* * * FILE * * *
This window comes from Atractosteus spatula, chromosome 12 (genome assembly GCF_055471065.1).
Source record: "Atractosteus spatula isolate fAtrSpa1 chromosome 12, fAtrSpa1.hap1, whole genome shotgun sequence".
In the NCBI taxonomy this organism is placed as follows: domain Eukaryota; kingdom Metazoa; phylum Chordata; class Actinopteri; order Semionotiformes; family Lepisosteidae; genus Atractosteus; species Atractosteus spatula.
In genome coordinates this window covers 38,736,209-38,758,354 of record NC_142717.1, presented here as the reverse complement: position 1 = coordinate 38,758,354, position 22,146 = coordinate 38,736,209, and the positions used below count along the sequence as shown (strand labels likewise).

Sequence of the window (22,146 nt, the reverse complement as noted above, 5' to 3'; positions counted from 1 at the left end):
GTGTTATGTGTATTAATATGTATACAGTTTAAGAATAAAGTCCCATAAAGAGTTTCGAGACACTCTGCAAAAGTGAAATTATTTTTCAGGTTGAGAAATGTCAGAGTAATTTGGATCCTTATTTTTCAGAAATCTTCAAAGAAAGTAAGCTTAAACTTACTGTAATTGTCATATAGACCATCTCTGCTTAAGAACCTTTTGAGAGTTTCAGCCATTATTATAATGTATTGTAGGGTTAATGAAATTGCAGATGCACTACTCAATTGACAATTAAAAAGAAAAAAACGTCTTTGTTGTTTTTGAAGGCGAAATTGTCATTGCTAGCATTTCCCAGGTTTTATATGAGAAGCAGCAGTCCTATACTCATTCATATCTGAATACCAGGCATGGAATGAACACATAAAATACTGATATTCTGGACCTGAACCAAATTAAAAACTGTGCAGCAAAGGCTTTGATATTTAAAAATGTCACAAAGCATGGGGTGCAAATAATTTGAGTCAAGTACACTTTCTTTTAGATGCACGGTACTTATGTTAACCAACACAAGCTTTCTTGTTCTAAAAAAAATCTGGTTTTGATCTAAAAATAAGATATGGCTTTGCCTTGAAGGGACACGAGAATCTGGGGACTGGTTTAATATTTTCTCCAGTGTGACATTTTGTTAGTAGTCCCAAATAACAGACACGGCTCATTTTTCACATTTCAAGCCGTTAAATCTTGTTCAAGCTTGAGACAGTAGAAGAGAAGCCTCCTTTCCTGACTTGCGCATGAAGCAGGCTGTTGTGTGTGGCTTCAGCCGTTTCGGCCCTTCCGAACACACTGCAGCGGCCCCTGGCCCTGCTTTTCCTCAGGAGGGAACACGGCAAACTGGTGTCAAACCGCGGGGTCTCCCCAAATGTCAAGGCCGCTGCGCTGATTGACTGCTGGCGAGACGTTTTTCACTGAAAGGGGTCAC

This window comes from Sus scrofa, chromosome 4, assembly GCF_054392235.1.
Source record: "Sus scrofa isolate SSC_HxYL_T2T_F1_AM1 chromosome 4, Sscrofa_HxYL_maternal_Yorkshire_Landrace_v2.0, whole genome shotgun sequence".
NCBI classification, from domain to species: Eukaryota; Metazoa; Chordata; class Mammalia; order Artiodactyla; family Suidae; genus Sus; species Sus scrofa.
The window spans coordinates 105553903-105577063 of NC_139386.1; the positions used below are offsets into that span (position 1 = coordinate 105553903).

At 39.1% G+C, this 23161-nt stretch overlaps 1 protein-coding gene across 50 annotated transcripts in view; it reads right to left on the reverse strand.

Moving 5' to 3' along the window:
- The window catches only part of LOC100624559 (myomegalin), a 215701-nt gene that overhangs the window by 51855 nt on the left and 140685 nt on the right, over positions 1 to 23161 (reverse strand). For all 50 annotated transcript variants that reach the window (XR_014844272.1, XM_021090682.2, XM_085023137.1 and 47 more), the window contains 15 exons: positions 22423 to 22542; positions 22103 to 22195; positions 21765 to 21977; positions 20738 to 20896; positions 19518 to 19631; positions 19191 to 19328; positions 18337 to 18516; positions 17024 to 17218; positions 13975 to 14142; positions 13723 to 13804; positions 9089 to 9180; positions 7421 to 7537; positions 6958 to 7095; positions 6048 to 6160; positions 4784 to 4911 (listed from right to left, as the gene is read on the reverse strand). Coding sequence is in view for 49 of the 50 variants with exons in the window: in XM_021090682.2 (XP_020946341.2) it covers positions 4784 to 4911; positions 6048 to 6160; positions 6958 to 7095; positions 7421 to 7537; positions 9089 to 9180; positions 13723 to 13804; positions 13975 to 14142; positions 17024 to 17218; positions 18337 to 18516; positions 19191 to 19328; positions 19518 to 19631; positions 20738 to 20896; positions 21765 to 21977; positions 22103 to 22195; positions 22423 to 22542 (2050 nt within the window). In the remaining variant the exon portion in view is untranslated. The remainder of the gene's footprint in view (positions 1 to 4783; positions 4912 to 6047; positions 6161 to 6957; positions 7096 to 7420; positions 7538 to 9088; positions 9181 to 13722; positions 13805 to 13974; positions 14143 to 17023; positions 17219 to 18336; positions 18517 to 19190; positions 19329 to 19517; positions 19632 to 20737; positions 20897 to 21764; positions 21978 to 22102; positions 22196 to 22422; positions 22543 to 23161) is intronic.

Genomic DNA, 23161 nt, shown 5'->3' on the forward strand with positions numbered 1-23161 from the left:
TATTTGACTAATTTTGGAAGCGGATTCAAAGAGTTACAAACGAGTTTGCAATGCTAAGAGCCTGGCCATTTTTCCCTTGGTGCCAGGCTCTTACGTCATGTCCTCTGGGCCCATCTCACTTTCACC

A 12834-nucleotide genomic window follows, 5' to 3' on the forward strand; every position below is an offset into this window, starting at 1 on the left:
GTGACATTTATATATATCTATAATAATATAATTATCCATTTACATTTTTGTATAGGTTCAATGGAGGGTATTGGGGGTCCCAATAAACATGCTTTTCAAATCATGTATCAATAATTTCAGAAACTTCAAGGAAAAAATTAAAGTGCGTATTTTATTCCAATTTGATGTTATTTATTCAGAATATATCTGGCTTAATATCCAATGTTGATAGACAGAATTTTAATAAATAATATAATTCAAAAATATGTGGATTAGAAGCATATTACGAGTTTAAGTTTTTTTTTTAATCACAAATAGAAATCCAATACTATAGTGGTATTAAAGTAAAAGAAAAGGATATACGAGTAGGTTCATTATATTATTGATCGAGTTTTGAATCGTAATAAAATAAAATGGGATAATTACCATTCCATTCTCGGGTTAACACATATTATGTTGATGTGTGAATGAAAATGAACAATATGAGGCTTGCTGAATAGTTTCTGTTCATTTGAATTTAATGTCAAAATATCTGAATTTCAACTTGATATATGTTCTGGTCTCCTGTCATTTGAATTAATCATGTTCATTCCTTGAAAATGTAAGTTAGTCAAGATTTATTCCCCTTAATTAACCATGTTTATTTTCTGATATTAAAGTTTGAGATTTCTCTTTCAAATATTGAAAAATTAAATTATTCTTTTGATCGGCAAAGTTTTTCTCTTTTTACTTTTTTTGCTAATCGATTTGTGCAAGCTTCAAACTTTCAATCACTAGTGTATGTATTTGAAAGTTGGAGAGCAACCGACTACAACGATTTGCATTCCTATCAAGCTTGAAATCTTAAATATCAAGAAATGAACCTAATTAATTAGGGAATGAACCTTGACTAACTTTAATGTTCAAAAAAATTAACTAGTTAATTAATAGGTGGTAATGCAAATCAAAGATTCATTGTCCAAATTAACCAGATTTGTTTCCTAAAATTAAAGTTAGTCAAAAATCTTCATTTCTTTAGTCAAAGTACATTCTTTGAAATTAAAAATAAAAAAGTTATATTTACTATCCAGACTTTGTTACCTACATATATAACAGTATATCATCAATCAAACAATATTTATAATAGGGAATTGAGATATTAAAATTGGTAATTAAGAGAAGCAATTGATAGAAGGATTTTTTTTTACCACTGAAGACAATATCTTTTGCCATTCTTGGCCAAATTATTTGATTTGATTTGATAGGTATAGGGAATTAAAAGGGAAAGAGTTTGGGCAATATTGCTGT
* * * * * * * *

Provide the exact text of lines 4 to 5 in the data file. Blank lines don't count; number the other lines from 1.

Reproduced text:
In genome coordinates this window covers 38,736,209-38,758,354 of record NC_142717.1, presented here as the reverse complement: position 1 = coordinate 38,758,354, position 22,146 = coordinate 38,736,209, and the positions used below count along the sequence as shown (strand labels likewise).

Sequence of the window (22,146 nt, the reverse complement as noted above, 5' to 3'; positions counted from 1 at the left end):